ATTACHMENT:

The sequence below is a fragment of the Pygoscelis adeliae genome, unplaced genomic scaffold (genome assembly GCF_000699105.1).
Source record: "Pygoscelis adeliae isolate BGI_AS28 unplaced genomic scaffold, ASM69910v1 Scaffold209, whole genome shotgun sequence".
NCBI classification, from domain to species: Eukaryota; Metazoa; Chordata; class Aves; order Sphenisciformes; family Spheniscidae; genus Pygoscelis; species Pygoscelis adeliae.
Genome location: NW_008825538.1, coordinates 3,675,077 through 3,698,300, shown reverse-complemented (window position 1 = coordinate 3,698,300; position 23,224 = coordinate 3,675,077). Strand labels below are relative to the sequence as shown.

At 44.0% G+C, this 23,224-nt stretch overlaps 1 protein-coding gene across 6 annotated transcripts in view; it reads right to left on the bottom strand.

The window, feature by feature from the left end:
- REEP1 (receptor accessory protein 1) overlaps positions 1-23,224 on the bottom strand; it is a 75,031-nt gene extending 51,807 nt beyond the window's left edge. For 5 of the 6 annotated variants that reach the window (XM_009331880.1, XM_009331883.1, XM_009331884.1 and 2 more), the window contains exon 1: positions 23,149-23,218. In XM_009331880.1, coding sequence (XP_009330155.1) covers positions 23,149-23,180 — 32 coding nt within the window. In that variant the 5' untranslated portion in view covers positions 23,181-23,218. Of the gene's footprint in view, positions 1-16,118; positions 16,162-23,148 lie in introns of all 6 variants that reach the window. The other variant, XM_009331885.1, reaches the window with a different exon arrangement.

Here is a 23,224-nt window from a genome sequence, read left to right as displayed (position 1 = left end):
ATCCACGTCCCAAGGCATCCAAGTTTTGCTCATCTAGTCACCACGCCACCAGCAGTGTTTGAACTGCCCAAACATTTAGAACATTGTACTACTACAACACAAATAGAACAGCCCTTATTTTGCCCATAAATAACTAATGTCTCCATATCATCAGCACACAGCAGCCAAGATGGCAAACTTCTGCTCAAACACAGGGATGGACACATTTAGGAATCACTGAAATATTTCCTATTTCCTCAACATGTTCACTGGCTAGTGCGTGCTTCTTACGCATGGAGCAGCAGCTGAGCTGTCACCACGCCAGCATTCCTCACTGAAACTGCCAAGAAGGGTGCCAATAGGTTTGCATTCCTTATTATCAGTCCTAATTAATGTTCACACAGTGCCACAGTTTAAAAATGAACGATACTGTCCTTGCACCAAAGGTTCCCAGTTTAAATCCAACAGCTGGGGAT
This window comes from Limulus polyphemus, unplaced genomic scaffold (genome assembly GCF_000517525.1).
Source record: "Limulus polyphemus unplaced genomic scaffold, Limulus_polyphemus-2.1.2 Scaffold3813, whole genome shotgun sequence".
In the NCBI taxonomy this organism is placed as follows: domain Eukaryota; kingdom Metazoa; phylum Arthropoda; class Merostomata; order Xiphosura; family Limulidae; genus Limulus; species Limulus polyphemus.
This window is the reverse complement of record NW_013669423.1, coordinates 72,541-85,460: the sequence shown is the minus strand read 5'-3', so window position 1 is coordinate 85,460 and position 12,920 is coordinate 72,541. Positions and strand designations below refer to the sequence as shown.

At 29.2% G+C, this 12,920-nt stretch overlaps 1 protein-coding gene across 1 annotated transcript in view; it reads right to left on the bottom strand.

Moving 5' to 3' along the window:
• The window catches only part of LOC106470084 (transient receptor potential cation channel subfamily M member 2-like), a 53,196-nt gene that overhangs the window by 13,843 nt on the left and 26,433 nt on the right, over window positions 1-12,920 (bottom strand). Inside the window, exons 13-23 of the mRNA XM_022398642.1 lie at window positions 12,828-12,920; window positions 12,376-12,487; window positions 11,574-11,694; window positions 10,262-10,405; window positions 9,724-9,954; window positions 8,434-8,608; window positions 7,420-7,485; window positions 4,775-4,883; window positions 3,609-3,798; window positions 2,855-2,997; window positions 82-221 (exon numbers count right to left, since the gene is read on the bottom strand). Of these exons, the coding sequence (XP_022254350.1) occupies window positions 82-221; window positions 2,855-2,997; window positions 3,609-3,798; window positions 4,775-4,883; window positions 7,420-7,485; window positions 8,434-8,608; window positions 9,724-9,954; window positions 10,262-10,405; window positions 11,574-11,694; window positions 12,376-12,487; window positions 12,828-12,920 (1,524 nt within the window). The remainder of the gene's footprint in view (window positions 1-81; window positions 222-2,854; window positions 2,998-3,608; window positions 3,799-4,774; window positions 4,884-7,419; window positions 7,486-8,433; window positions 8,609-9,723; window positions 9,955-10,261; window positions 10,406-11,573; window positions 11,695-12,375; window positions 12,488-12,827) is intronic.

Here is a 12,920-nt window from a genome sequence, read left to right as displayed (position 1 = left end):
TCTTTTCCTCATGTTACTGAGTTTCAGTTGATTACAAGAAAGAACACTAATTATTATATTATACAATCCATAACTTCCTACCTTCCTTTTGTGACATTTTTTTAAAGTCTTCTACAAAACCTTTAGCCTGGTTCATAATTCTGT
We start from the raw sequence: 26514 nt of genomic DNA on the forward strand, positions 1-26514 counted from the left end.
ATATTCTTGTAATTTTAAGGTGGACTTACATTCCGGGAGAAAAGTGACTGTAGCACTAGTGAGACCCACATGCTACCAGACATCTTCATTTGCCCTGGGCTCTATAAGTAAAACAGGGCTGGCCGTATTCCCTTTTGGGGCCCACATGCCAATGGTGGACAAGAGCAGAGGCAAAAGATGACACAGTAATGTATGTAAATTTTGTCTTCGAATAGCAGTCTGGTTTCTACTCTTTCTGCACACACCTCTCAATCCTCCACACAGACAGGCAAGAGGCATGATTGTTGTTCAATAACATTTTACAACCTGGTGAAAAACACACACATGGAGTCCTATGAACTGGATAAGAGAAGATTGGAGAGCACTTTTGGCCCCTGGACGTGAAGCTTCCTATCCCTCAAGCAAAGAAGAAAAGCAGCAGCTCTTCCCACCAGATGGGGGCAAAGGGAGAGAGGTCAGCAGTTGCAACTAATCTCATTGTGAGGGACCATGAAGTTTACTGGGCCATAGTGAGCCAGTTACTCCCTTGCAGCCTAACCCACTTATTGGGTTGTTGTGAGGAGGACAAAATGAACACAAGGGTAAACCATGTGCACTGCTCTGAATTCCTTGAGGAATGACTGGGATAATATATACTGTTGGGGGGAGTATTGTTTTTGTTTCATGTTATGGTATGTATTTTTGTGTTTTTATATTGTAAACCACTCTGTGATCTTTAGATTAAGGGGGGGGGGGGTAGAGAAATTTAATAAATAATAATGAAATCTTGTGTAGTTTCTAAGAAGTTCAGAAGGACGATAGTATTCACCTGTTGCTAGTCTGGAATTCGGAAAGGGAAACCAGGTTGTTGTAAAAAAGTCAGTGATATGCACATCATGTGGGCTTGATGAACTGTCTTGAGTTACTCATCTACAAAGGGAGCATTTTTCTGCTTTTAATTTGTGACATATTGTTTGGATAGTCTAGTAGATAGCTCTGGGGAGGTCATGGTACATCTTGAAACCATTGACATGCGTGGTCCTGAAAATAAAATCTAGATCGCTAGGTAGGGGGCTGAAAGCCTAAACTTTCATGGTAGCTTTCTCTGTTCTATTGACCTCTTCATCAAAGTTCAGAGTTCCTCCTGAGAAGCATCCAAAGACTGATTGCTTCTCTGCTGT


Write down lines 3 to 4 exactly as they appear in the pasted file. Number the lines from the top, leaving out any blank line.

NCBI classification, from domain to species: Eukaryota; Metazoa; Chordata; class Aves; order Sphenisciformes; family Spheniscidae; genus Pygoscelis; species Pygoscelis adeliae.
Genome location: NW_008825538.1, coordinates 3,675,077 through 3,698,300, shown reverse-complemented (window position 1 = coordinate 3,698,300; position 23,224 = coordinate 3,675,077). Strand labels below are relative to the sequence as shown.